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Hit, bnt Not Killed by a Cannon Ball.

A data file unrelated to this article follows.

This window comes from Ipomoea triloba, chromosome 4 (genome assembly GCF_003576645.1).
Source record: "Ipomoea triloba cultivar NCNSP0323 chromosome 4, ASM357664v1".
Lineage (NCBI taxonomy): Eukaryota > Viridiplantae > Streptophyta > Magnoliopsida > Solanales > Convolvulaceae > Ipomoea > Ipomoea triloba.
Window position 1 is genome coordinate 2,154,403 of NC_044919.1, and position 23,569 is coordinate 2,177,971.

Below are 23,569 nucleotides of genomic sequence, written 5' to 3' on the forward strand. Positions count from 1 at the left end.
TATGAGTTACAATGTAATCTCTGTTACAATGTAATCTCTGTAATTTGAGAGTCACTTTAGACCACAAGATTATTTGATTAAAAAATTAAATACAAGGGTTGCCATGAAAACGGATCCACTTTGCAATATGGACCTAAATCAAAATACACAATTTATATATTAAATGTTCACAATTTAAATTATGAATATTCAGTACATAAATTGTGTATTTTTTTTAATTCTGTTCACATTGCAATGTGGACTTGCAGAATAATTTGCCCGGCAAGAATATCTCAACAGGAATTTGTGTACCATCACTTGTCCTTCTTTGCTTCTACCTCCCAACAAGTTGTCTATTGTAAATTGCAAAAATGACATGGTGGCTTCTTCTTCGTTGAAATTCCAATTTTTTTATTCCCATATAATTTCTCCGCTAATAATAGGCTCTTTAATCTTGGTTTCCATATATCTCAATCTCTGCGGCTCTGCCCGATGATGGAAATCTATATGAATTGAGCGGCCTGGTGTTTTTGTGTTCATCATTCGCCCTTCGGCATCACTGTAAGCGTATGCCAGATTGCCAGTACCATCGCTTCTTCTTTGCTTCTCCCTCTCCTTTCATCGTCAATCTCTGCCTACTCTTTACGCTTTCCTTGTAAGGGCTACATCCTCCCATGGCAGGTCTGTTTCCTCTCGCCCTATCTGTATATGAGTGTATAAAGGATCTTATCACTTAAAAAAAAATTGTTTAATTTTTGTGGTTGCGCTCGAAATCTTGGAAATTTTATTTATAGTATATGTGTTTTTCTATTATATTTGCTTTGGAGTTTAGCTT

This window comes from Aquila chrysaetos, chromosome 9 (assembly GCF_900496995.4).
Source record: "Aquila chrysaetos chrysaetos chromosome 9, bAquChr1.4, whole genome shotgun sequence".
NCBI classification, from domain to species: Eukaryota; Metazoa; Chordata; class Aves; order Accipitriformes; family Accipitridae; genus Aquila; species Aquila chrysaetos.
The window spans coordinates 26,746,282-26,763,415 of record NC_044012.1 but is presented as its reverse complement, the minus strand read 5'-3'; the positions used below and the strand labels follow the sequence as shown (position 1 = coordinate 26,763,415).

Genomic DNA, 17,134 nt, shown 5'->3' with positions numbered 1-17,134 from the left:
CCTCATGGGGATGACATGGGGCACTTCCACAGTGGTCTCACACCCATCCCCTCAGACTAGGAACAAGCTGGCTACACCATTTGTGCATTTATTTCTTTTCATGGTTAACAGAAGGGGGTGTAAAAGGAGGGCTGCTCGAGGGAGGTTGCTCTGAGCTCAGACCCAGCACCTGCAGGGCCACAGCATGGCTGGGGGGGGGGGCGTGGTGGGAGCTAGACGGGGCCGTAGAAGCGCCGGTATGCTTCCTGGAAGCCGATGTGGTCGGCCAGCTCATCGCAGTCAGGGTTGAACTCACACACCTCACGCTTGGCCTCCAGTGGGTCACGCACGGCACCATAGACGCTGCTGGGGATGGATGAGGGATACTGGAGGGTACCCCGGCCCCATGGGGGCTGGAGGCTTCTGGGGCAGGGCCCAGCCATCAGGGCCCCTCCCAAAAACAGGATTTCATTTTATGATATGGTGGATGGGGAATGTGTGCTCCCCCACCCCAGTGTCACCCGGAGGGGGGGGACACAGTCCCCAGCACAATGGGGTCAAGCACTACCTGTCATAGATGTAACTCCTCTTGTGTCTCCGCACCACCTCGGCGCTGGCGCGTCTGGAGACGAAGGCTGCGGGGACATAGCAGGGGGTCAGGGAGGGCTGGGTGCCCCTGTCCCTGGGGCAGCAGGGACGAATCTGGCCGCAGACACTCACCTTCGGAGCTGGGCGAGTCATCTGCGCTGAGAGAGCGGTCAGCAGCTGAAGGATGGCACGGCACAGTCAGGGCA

A unique distinction belongs to Sir Ttobert Rawltnson, K. C. B.—that of be ing the only soldier who has been knocked out of the saddle by a cannon ball without being killed. The ldenti cal forty-two-pound shot Is preserved by Lady Rawllnsou as an Interesting relic. At the Crimea Sir Robert was riding with a group of artillery officers ■when he announced his Intention of turning back. At this moment a shot 1 from the Russian lines came whizzing along In front of him, cutting the reins and pommel of the saddle, and wedg lug a steel purse with terrific force against the rider's hip-bone. CATARRH CURED j Troubled For Two Yearn and Health | Very Poor. "I was troubled with catarrh for twe ' years and my health becume very poor. 1 ' heard so much about Hood's Sarsaparilla that I decided to try it and after taking a few bottles I was entirely cured." A. H. McDermmot, 85 Bolton St., Marlboro, Mass. Hood's parilla ' J'he best—in fact the One True Blood Purifier. Hnniri'c B)ille UHr® indigestion, lIUUU S ■lllS biliousness. Price 25c. Meat-Fating and Temper. Mrs. Ernest Hart, who accompanied tier husband In his recent trip around the world, appears to come to the con clusion Lbat meat-eating is bad for the temper. In the "Hospital" she says that in no country is home rendered so ] unhappy and life made so miserable by the ill-temper of those who are obliged to live together as in England. If we compare domestic life and manners in England with those of other countries where meat does not form such an in tegral article of diet, notable Improve ment will be remarked. In less meat eating France urbanity Is the rule of the home; in flsh and rice eating Japan harsh words are unknown, and an ex quisite politeness to one another pre- i vails e?n among the children who play i together m the streets. In Japan I never heard rude, angry words spoken by any but Englishmen. I am strong ly of opinion that the ill-temper of the English is caused In a great measure by a too abundant meat dietary, com bined with a sedentary life. The half oxidized products of albumen circu lating in the blood produce both mental or moral disturbances. The health ful thing to do is to lead an active and unselfish life, on a moderate diet, suf ficient to maintain strength and not in crease weight. Paper In Amoy, China. The annual consumption of paper used In Amoy, China, is said to be near ly $10,000,000. Most of it is of local | manufacture. The Chinese dou't like I foreign-made paper. Ifgt' MEN CALL WOMAN A MYSTERY. So Sho is to Thom—Not so to a Woman. J- A Woman'* Knowledge Saves Mrs. Kbbert From an Operation. -A- A woman understands women as a man never can hopo "inrr * or this reason Mrs. Lydia E. Pinkham. of Lynn, \ Mass., now known all over the English-speaking world, *° wor h to help her sex. wffjk,? After long and patient investigation. Mrs. Pinkham 'WjK I IvLßL..confirmed her own conclusions, namely: that seven tJjHf / I eighths of the sufferings of women are due to dis* / I orders of the uterine system. Reasoning on this line, j I 1 \ T TTOpJ® she saw that the only preventive of early breaking I J 1 1\ Y down, was a specific medicine which would act I / 1 I V alone on the female organism. This was why she prepared her excellent Vegetable Compound, which has been such a boon to thousands and thousands of women. If you have headaches chiefly at the top of the head, and are troubled by painful menstrua tion, dizziness, sleeplessness, backache, and that bearing-down feeling, Lydia E. Pinkham's Vegetable Compound will tone up your whole system. Mas. CUAS. D. EHUKHT, 330 Wood St., Reading, Pa., testifies to the great power of the Compound. "Mrs. Pinkham —I can say that your medicine has cured s***) me of the pains and troubles which I had. My ease was < ijjfj > a very bad one, and puzzled the doctor. My womb had fiv fallen and I had terrible pains in my back and hips. I could hardly walk. My husband went to our fam ily doctor, and he prescribed medicine for me. I found no relief, and grew worse instead of better. i The doctor examined me and wanted to perform an ' Mffica operation, but my husband would not consent. Secing-?j3MBJ the advertisement in the paper, I got a bottle of Lydia MK TBKF E. Pinkham's Vegetable Compound, and before 1 had taken half of the second bottle, I felt like a new wo man. ~ In all I have taken four bottles of your medicine, and can say that I am sntirely cured. I hope that every woman suffering as I did, will follow my ad rice and take your medicine at once." 1 0 s — l ■ §i— I GET THIS GEXI'IXB ARTICI.fvI I ! Walter Baker & Co.'s I. t ßreakfast COCOA; Pure, Delicious, Nutritious. I Costs Less than ONE CENT a cnp. ' ' fie sure that the package bears our Trade-Mark. , , Walter Baker & Co. Limited, j' ^ cs | cr A CENTURY OPtNS"T!u?;I t ,l^'t'o*\N A |WM.VilJEKlw'filMl' 1 '" >iOW THE NATIONAL KLONDIKE MINING AND TRADING CO., N *lw vokkV\ ty' Incorporated with a capital stock of $200,000 has begun its iterations. A solid, conservative company' incorporated by rellabla busli.'ss nieu. which, in addition to Its miniiiu Industrie*, will devote its labors to A Cent ral Merrnntllt- uud Trading IIUMIIICMN throughout tlu> liloutliUe anil Alaskan Mold (It-Ids. Thin company, gotten up to work and to do basine.Hs, now otl erH its slinns to lIM capital Ntock to seeuro the additional capital needed for commercial purpose-. Each aharo coats $6.00. Each share at five dollars Is fully puid up and non-assessable. The first expedition will leavo the East early In January, 1808. To enable all to participate iq the business of the corporation, a limited portion ..f the stock will be sold ou the installment plan, allowing the purchaser to pay for each share one dollar or more as the first payment and to pay the balance in monthly installments, stock being delivered on the payment or the last installment. Send for our bonk references Write to Natlonul Klondike .Tllnlnn and Trad iufiCompaii), 218 and 230 Broadway. N. Y. City. Agents Wanted. Correspondence .Solicited. "Use The Means and Heaven will Give you the Blessing." Never Neglect a Useful Article Like SAPOLIO W HALLS W ff Vegetable sicilian | HAIRRENEWERI n It doesn't cost much, yet it iiN 'I adds wonderfully to the IB 1 looks. It is youth for a few JSTI cents. No gray No dandruff. It'a Plausible, i May—l wonder why Cupid is always represented as a baby ? j Jack—Probably he catches cold and ' meets with an early death, owing to an Insufficient amount of wearing ap : parel. Bo ware of Ointment* for Catarrh That Contain Mercury, as mercury will surely destroy the sense of smell aud completely derange tho whole system wliou euteriog it th rough the mucous surface?. Such articles should never be used except ou prescriptions from reputable physicians, as tho damago they will do is ten fold to t.hogood you enn possibly derive from them. Hud's Catarrh Cure manufactured by F. J. Cheney A- Co., Toledo, 0., contains no mercury, and is taken internally, actlug directly upon the blood nnd mucous surfaces of the system. In buying Hall's v atJirrh Luro bo suro to get the genuine. It is taken internally, and is made in Toledo, Ohio, bv F. .1. heney At io. T stimonlnls free. t*r"Sold by Druggists; price. 75c. per bottle. Hall's Family Fills aro the best. There Is n Class of People Who are injured by the use of coffee. Re ■ oeutly there Las been placed in all the grocery stores a new preparation called Oraln-O.msds of pure grains, that takes the place of coffee. The most delicate stomach receives it without distress, and but few can tell it l'rom coffee. It does not cost over one-quarter as much. Children may drink it with great benefit. 15 cts. and cts, per package. Try it. Ask for Uraiu-O. A Curious Superstition. Among the superstitions of the Sen eca Indians was one most beautiful one: When a young maiden died they Imprisoned a young bird until it first began to try its powers of song; and | then, loading it with caresses and mes j sages, they loosed Its bonds over her grave, In the belief that it would not fold Its wing nor close Its eye until It had flown to the spirit-land and de livered Its precious burden of affection to the loved and lost one.—St. Nicholas. Cost of Saluting the Sun. The United States has not a ifartieu ' larly large military establishment—ln fact, it Is regarded as meager for such au extnslve territory—neither has It many posts from which the sun Is sa luted at morning and evening. Still It 1 costs the Government $20,000 annually J for ammunition for the morning aud evening gun, which figures out the ex pense at $r4.7U for each of the UGS days In the year ! I Sin may be ugly but it understands I the art of beauty culture. UNIQUE CORN CARNIVAL. THE PRAIRIE IDEA OF A HARVEST CELEBRATION. Incrculnn* un.l IMcturcnqiia Drroratlnnn Clinic ly Maize—lSoinbitrrim.nt .f Ker nels—Ogculatory Frolics Willi tho Gleaming lied Ears—An Odd lSattlc. Once a year, says an Atchison (Kan sas) letter to the New York Post, tho sunflower State grows enthusiastic over the glory of its corn crop and proceeds to celebrate the harvesting. This city has for the past three years been the centre of the corn celebra tions, and its corn carnival, to which it devotes a day and a night, is one of the unique features of the West. Tho principal point on which the most stress is laid is the decoration of the town, and it is made very beauti ful. The stores nse hundreds of ears of corn in making odd designs that will attract the attention of the passers-by, and there are on the side walks strange creatures .-jade out of the grain that seems impossible to the novice. Tho young ladies make out of the husks the most bewitching bon nets and capes, and wear them through tho day, and the yonng men even get up jackets and hats thut rival those of the fair sex for ingenuity and attrac tiveness. Even the horses are decor ated, and one might think that the town was all in the corn business so generally is the place given up to the festival. The fun comes at night. When the lights are ablaze and the streets are shiuiug in the glory of corn decora tions, the young people—and the old for that matter—go out with pockets full of corn kernels, nnd woe be it to the passer who is not ready to take his own part. Where in the Mardi Gras there is a shower of confection or flowers, here is one of corn, and the haudfuls that are thrown among the crowds soon mnke the streets a crack ling pandemoninm. There is a prize offered to the farmer who will drive down the street with his wagon filled with corn and have any of it left when he arrives at the opposite end. Ho far 110 one has been able to claim the prize. There is license of the fullest sort during the night, and the police are theoretically locked up until morning. With horns and corn the parade goes up and down, laughing and shouting, and the corn decora tions begin to suffer. One after an other they are pulled down and usod to amuse the people, and there nre few stores that have the trouble of taking down their decorations in the morning. The streets become veritable mills for the grinding of the corn, and after the crowd has been on them all the even ing, the corn is ground into flour. Bushels are gathered in the morning, and mauy of the poor are glad to get this corn, for food. The greatest fun is over the red ears, for tho young men insist that the good old custom that they shall be al lowed to kiss the girls under the red ear is still in force—and they abide, by its rules, too. One grain buyer this year bought a large loud of red ears at a fancy price to sell again to the young men, and they were all disposed of. The State has a good right to be proud of the corn this year, for there is a good crop nnd the price is above that of many years. The State Board of Agriculture estimates that there will be 160,000,000 bushels of the yellow grain. One of the interesting contests of the interior of the State was that of the fair where the yellow and white ears had a contest. The silver advo cates were supposed to be the favor ites on the white-corn day, and no one was admitted unless lie brought to the gate a white ear. The corn was piled up, and made several large wagon loads for the poor. The speeches were for the white metal, and the bands played for the orators. Then on the next day the yellow was in the ascend ancy, and the admission w as an ear of the yellow corn, nnd the speakers made talks for the gold standard. This was a day of rejoicing, too, and the excitement ran as high us on the one preceding. The people came from all parts of the country on both days, and the addresses were by the best talent on both sides of the question. Nothing was decided, but the corn was given to the poor, and many n family was glad that there had been tho lively rivalry. The originator of the corn-carnival idea was E. \V. Howe, the author of the "Story of a Country Town" and the writer for the Atchison Globe of popular reflections 011 life and man ners. He proposed an occasion when there should be no speaking, and the corn carnival was the result. Northeastern Kansas, in the vicin ity of Atchison, is the greatest corn region of the West. The fields never know a failure, and the people nre set tlers who own their farms, and have been here for many years. They till the rich bottom lands of the Missouri, nd harvest the crops with regularity mil dispatch. The corn fields that reach away from the highways are among the largest in the nation, and are a beautiful sight in summer. Now they are golden, and have on them the weight of the big ears. A Shaded Cod. The last big fish caught bnt not brought home is reported the Yaquina fishing grounds of Oregon, where L. L. Helm man, of Portland, hooked it; ft weighed forty pounds, was so long he couldn't lift it clear of the ground, and its sides were striped witli all the I colors of the rainbow and some others, beautifully blended. Some one (told Mr. Schumau it was a shaded cod. New York Bun. The Census of the Star*. Th? number of stars pictured 011 the latest, English and German photo graphic atlases is about 68,000.000. , PLENTY Of CROUND TO STAND UN. j World's Population Could lie Huddled Into One of England's Slilres. England to-day contains 30,000,00 C people, but it has trebled its popula tion in the course of a century, inas much as the population was 10,1)00,000 on the accession of the Hanoverian dy nasty. At the time of the Great Revo lution, in 1688, Englmd contained 5,500,000, while London, now 5,500,* 000, contained only 500,000 iuhabi- j tants. It further appears that, the entire 1 population of the country was uudei i a million when the Domestic Book was compiled shortly after the Norman 1 conquest. Other Nations are more or j less amenable to the same principle of increase, and modern ideas of the vast populations of antiquity are far from being correct. In spite of the grossly , exaggerated statistics of Josephus the size of Jerusalem, and the course of its ancient walls, which can easily be traced, prove that the holy city could never have accommodated more thau 100,000 people, while the outer walls i of Rome, still standing, indicate that the ancient population of the Eternal City could not., even its palmy days, have exceeded 1,000,000 people. "Westward the star of civilization takes its course" is confirmed by the history of the ancient world, and set forth iu the rise and fall of the sue- : cessive Empires of China, India, j Assyria, Babylonia, Egypt, Greece and j Rome. The westward trend of the \ Aryan families of Celts, Teutons and Slavs in prehistoric times points to an Eastern origin of the primitive nations, : that gathered strength ns they marched toward the laud of the setting sun, and now it appears highly probably that the bulk of the world's popula- I tion had congregated around the blue waters of the Mediterranean when ' Greece and Rome were in the meridian of their power. The numerical strengthof these nations was not great, and modern ideas of the vast popula tion of the ancient world are more fanciful than real. From the foregoing consideration it would seem that the regular home troops of the British army, numbering about 100,000 men, could find stand ing room on four acres of ground, a space about equal to that of Trafalgar Square, London; while the entire force of volunteers in this country, numbering about 250,000, could he ; accommodated iu Lord's Cricket j ground. The 5,500,000 people in London ! could easily stand in Regent's Park, j while the 10,000,000 of the United j Kingdom could be packed together in j a space within range of a caunon that ! can fire the distance of a mile. The present population of the world ! could stand in Middlesex, while all 1 who' have ever lived since the Christian era could stand iu Yorkshire, and all the inhabitants of the world, reckon- 1 ing from the time of Adam to the present day, could, as far as area is concerned, have found ample room for I standing iu England.—Loudon Tit Bits. Canes Out of Cushion. "Canes are not as much in evidence i now as they were a couple of seasons ago," explained a dealer to a Star re- I porter. "They have simply gone out of fashion temporarily, and as a great proportion of canes were used by those who carried them not because they needed them, but because it was the proper thing to do, there is n tempor ary dullness in the cane market. The business will pick up again, though, and 1" think it will he in the direction of lighter canes. The dude era, which is about going out of existence, unfor tunately for cane manufacturers, turned in on canes. It took the form of exag geration in size and weight, and finally brought into existence a cane that was ridiculous iu size. Then the carica turists got ill their fine work, and they increased it in size tcufold. The comedians on the siage took it up where the caricaturists left it oft' and carried a cane almost as big as a pump stock. Kidieule did the rest, and for a while the cane will be less active. The dude era started the eclipse of the cane. The fellow who follows the dnde docs not wear a cane, because he is differ ent nud has necessarily to do different things. Of course there is 110 let up in the nicer grade of canes, which are carried by gentlemen because they have always carried them and who do not j propose to allow the dude or his sue- ' cessor to interfere with their habits or desires. The fancy cane stick um- ' brellas have also supplanted the cane with many on account of the double purpose for which they can be used. It will be noticed that the hundreds of very young men who carried canes a couple of years ago never carry any now. Many of them gave up the cane because it was 'not ill it' nny more, but j the great majority got out of the habit the moment tliey began riding tile wheel. It is wonderful how many changes 111 things the bicycle lias brought about."—Washington Star. Alligators Nearly Extinct. Two hundred alligators is the rec ord for one Florida hunter so far this season. Vet the legislators of the State refuse to protect what is to most Northern visitors Florida's . greatest natural attraction. Like the beautiful egretH killed off in their J mating season by rapacious hunters : until they are practically extinct, save in the impenetrable parts of the ever glades, the alligator will soon become as much of a curiosity to the native as the egret, is now, or as a wild buffalo j is to a plainsman. Cycling on Ocean Stealing's.' | Cycling 011 board an ocean liner in ' the early morning before the crowd of ! passengers lias turned out 011 deck, is becoming popular. The motion of the ! vessel makes riding delightful iu an ordinary sea, and those who have tried it say a spin 011 land is nothing to a spin on the ocean wave, as it acre. "What makes tlie bride limp so? I didn't know slie was lame." "She's wearing yellow garters for her brides maids—aiul there arc ten of them."— Chicago Daily News. "What are all those ribbons hanging on the chandelier?" "Those are not ribbons; they arc neckties I've pulled off different men when I was learning to ride a wheel."—Chicago Record. "Why are yez decorating, Mrs. Mnr phy?" "Me b'y Denny is coming home the day." "I thought he was sent up for foive years." "Yes, but he got a year off for good belmvoure." "Sure, it must be comfort in' for yez to have a good b'y like that."—Tit-Bits. Mr. Dunham—l have called, sir, to tell yon that your daughter. Miss Fan nie, and I love each other very dearly. I want to ask you for her. Old Mil yuns—Well, you'll have to wait a while. There's no vacancy in the store now that I could put you into.—Cleve land Leader. Haggles—Wo't yer doin'. Weary, wid do tellerseope? Weary—Look in' for work. Haggles—Look in' fer work? Wot fer? Weary—So's I kin avoid it. I wuz jest slzln' up (le houses 'round here tor see ef I can't strike one dnt keeps a gaserlinc can iustid uv a wood pile.—Judge. "I can always distinguish between this vln ordinaire and red ink," said the regular diner at tlie table d'hote. "IIowV" asked the casual customer. "By the label on the bottle," said the regular with a fiendisli grin. This shows the importance of judicious ad vertising.—Judge. Visitor—What! Ho is three months old and you haven't named him yet! Mrs. Wheeler —No! You see, it's this way: I want to name him after my hi cycle, and John insists on naming him after his. I guess wo will have to com promise and uame him after the wheel mother rides—Puck. Mrs. de Temper—l am not happj with my husband. Shall I drive him away? Lawyer- 11 is life is insured in your favor, isn't it? Mrs. de Temper- Yes; I made him do that before wt married. Lawyer—Well, don't drive him ofT. He'll die quicker where he is. —New York Weekly. Irate customer— Sec here! That suit of clothes I l>ought of you yesterday is full of moth holes. Dealer—Das is all recbt, mine frient. Moths neflfer cat cotton, an' von ladies an' shentleraens see dose holes dey knows you vears only high-priced ali-vool goots. —New York Weekly. "Jim made an awful blunder last week." "What was that?" "lie got an invito to Maine Srroggs' wedding, and felt too poor to buy a present. So lie sent a note of regret, which read like this: 'I have been called out ot town. Please excuse my presents.' Cleveland Plain Dealer. Mrs. Blinkly—John, dear, won't you discharge Mary? You know how afraid I am of her. Mr. Blinkly—Certainly. No servant can ever scare me. (A lit tie while after.) Mary—ahem! Mrs. Blinkly has asked me to tell you that she wants to see you after I have gout to the oltice.—Brooklyn Life. "Yesterday," said .Tabson, "I refused a supplicant woman a request for a small sum of money, and in conse quence of my act 1 passed a sleepless night. The tones of her voice were ringing in my airs the whole time." "Your softness of heart does you cred it," said Mabson; "who was the wom an?" "My wife."—Detroit Free Press. "Do you mean to say," asked the vis itor, in horror, "that the gentleman was shot for simply rising and making a motion during a meeting of your de bating society?" "Suttinly," said the Colonel, "hut you must rcraembah. sah, that the motion lie was called down on was made in the direction of his hip pocket. sah."—Detroit Free Press. Mrs. Greene—Tell me, aren't there any expresses running to your town? Mrs. Gray—Of course there are; plenty of them. Why do you ask? Mrs. Greene—My husband has told me that he has seen your husband almost ev ery night 011 his way houie, and lie al ways had more than lie could carry. Boston Transcript. Judge—You admit that you entered the house of the prosecuting witness by the door at - o'clock in the morn ing? Prisoner--Yes, your honor. Judge -What business did you have there at that time of night? Prisoner—l thought It was my own house. Judge—Then why did you, when this lady approach ed, leap through the window, jump into the cistern, and hide yourself? Prisoner—Your honor, 1 thought it was my wife.—Truth. Lady (to manager of employment bu reau)— What nationality is that bright looking, dark-complexioned girl over iu tlie corner? I've addressed her in French, Spanish and Italian, but she doesn't seem to understand either. Man ager (briskly)—-Tried the United States dialect on her? "No, 1 never thought of that." "Perhaps she might under stand you if you did. She was lorn and brought up in New York."—New York World. "My dear madam," said the professor of uiusic, "your daughter has no sense of melody and no iitstinct for time. She couldn't play. And she has no voice; therefore, she cannot expect to sing." "Well, of course." was the com placent reply, "those facts are draw backs, but you can go on giving her lessons, just the same. I don't cure about her performing or singing, as it would,. maybe take her away from home. All 1 want is for her to learn enough to make a comfortable living as a teacher."—Washington Star. CANNIBALS' QUE.TR ACTS. 3uecr Facts iti Kfifunl to tho Practice of Kuting 11 uman Flesh. A manuscript recently discovered in the neighborhood of Cairo gives some interesting information in regard to ?annibalism. For thousands of years the fashion of eating human flesh pre vailed in Cairo and the adjoining coun try. The object, however, was not to I satisfy hunger, but rather to honor the dead. Only the arms and legs were eaten, and, for all we know to the contrary, the remaiuing portions sf the bodies were treated with he mming reverence, says the New York Herald. Taking this established fact as a starting .point, Flinders Petrie, the jminent English archieologist, recent ly set himself to study the psychology Df anthropophagy, and he was soon in possession of several other equally re markable facts. For example, he learned that of every 100 persons who eat human flesh twenty do so with the object of honoring the dead as well as of securing their good will and thus obtaining for themselves perfect hap piness in the next world. Such is the sustoin of the Thibetans, as well as of the Australian and South American aborigines. The Thibetans were es pecially wont to hold most impressive , religious ceremonies while the canni balistic feats were going on. The Samoides do not hesitate to eat j their parents, and in defense of their J conduct they maintain that the dead ; will thus live more happily and alto gether more comfortably in the future life. In ancient times certain tribes invariably ate their deceased friends rod relatives, as they considered that It would be a monstrous thing to aand them over to the tender mer ries of the worms. All cannibals, however, are not actuated by such un- ; selfish motives. According to some writers, many cannibals eat human \ lesh with the object of obtaining di- j :ect benefits thereby. Thus we are j told that nineteen per cent, of them i ;at the most stalwart warriors who fall ; !n battle, with the hope of thus in- ! creasing their own courage, and that !hey also eat dead children with the sbject of thus recovering lost youth. Again, ten per cent, eat their nearest relatives through religious motives, since they hope thue to escape the wrath of the gods. Moreover, five per 3ent. eat human flesh because they ' hope in this manner to punish those whom they are eating. There is room for much further in- | vestigation in this direction, and those who know Mr. Petrie are confident that he will in the near future discov ar many more equally interesting facts regarding cannibalism. WISE WORDS. Ability is a poor man's wealth. Wren. A graceful and honorable old ago is the childhood of immortality.—Pin- i dar. Every action of our lives touches on j some chord that will vibrate in etern ity.—Johu Martin. A noble heart, like the sun, showeth its greatest countenance in its lowest j ustflle.—Sir P. Sidney. Every man is valued in this world as he shows by his conduct that he wishes to be valued.—Bruyere. No man can be provident of his time who is not prudent in the choice yf his company.—Jeremy Taylor. Doing is tho great thing. For if, ; resolutely, people do what is right, in \ time they come to like doing it.— ! Buskin. Hearts may be attracted by assumed qualities, but the affections can only be fixed and retaiued by those that are real.—De Moy. Never forget what a man has said to foil when he was angry. If he has .•barged you with" any thing, you had better look it up.—ll. W. Beeoher. It is continued temperance which mstains the body for the longest pe riod of time, and which most surely oreserves it free from sickness.—W, Humboldt. Providence lias nothing good or iigh in store for one who does not res olutely aim at something high or good. A purpose is tho eternal condition of success.—T. T. Hunger. The Sun and tin* Washington Monument. ' The towering Washington monu- . oieut. solid as it is, cannot resist the J beat of the sun, poured on its southern i ride ou a midsummer's day, without a ; flight bending of tbe gigantic shaft which is rendered perceptible by means of a copper wire, 174 feet long, hang- j lug in the centre of the structure, and carrying a plummet suspended in a vessel of water. At noon in summer the apex of the monument, 550 feet ' above tho ground, is shifted, by ex- ; pansion of the stone, a few hundredths j of an inch toward the north. High winds cause perceptible motions of the | plummet, and in still weather delicate vibrations of the crust of the earth, otherwise unperceived, are registered I by it. An Ico Yacht's An ice yacht lias traveled a mile in ■ one minute aud ten seconds, a running ! horse in one minute and thirty-five 1 and a half seconds, a torpedo boat in one minute aud fifty seconds, a steam j yacht in two minutes, twelve seconds : and a fraction, and a skater on the ice, ; with a favorable wind behind him, in two minutes, twelve seconds and rather a larger fraction. Odd Wedding Present. While a bride and bridegroom-elect were looking over the house they were j to occupy at Woodfords, Me., some workmen arrived with wall paper and a note saying that if the patterns of the paper suited the couple the work men were instructed to paper the house throughout, tho whole to ho taken as a wedding present.—New York Sun. ! KT' r ~""^ S No. 203. P Thisquar ■ ter-sawfd II | 5 |l s3^9s' thistle desk. (Mail orders filled promptly.) We will until anyone, free of all charge®, our new 112 patio Special l ara lojfiie. containing Furniture, Draperies, Lamps, Stove--, Crockery. Mirrors, Pictures, lieddiup, Refrigerator*. Baby Carriages, etc. This is the most com plete book ever published. and wo pay all pottage. Our lithographed Carpet Ca'alogue. showing cnrpet9 in colors, is also yours lor tho asking. If carpet samples are wanted, mail lis Sc. in stamps. There is no reason why you should pay your local dealer (i 0 per cent, profit when you can buy from the mill. Drop u lino now to the money-save i s. JULIUS HINES & SON, Baltimore, Md. Please mention this paper. A man has loss trouble watching his enemies than he hut keeping his friends in line. Reindeer in Alaska. ! Dr. Sheldon Jackson, for twenty years a traveler in Alaska, says the Government's ex -1 periinent of importing reindeer from Siberia ; is a success, and that the problem of winter traveling in the interior is practically solved. Th ree hundred miles per day can be made over I the snow with relays at reasonable intervals, J and best of all the reindeer will rustle his own j food. j The best map of the Youkon-Klonkike j mining country has been printed in folder i form by the Northern Pacific Ry. Send a two-cent postage stamp to ('has. S. Fee, U. P. A.. St. Paul. Minn. The folder is full of up to-date information regarding rates and routes to Alaska. Do You Love Music! I If so. secure one of the latest and prettiest Two-Steps of the day. by mailing Ten Cents i silver or stamps ) to cover mailing and post age. to the undersigned for a copy of the "BIG KOI K TWO-KTEIV (Mark envelope "Two-Step." We are giving this music, which is regular fifty-cent sheet music, at this exceedingly low rate, for the purpose of advertising, and testing the value of the diff erent papers as advertising mediums. E. O. MHO K.MICK. Passenger Traffic Manager, "Big Four Route," Cincinnati, O. i The New Ilaven company of Horse Guards , lias voted logo to the Paris Ex positson in HDD. To Cure A Cold In One Day. Take Laxative Rromo Quinine Tablets. All ! Druggists refund money if it fails to cure. 26c. A Rhode Mand school ma'am is sued for i $2,0110 because she punished an unruly bo>. Fits permanently cured. No fits or nervous , ness after first day's use of Dr. Kline's Great, Nerve Restorer. $2 trial bottle And treatise free Da. R. 11. KLINE. Ltd.. 031 Arch St.,Phila„Pa. Mrs. Winslow's Soothing Syrup for children teething, softens the gums, reducing inflamma tion, allays pain, cures wind colic. 2&c.a bottle. Piso'a Cure is tho inodicinc to break rip i children's Coughs and Colds. Mrs. M. G. I BLUNT. Sprague, Wash., March 8, ism. Pushing One Thine. "A shoemaker makes a good shoe be | cause he makes nothing else," says i Emerson, and the Idea may be taken up with advantage in almost any line of business. A merchant tailor In a town of 60,000 population made som cassocks for a few local priests. Now he is advertising himself in the Oath i olic papers aud by circulars to the eier | gy of that church as a "cassock-ma- I ker," and sends hundreds of these gar monks all over the United States, and 1 is kept busy the year round. At homo i he is simply a merchant tailor, doing a good business, while his out-of-town customers know him only as a man whose particular business is making cassocks, and who, making a specialty of tills feature, is enabled to supply a better cassock and at a lower price | than they ran got elsewhere.—Printers' Ink. Mammoth Hydrangea. Mrs. F. J. Chase, of Washington, Maine, has a hydrangea paniculata graniflora which covers an eara of 13H square feet and lias over 1,200 large panicles of flowers upon it. OOOOOOOOOOOOOOOOOOOOOCOOOO Q THSY STOP WORK, COST MONEY, QIVC SAIN. | Sprains*" I | Bruises! 8000000000000 c] CHREWD INVENTORS! w Patent Agencies advertising prise*, medal-,"No patent nu pay " etc. We do a regular patent bus hi*-*. Low fee*. No choree for nil vice. Highest references. Writ* us. WATSON K. COLEMAN, Solicitor of Patents, sua F. St., Washington, P. 0. w Tn,s gold I'LATEILSCARF > rtx. Handlebar- for Hlcxolc. with : I our' handsome CATALOG I ?K Kit K K J FREE"J' Jl'ai. WATKINS Si CO., w Mfg. Jewelers, Vror^R.p Life, Endowment and Tontine INSURANCE POLICIES PURCHASED. j Richard llcrzfeld, 35 Nassau St., New York. 1' N D 47 97. CANCERS AND TUMORS CURED or no pay. Merrill's In-t.. Midclkbmiiiie,\V. Vu. PATEUTQ Inventor*' Guide free. F.DGAR TATE CO. Patent Hollcitora.Mft B'way.N. Y. CHEW STAR TOBACCO- THE BEST. SMOKE SLEDGE CIGARETTES. \ Thompson's Eye Wafer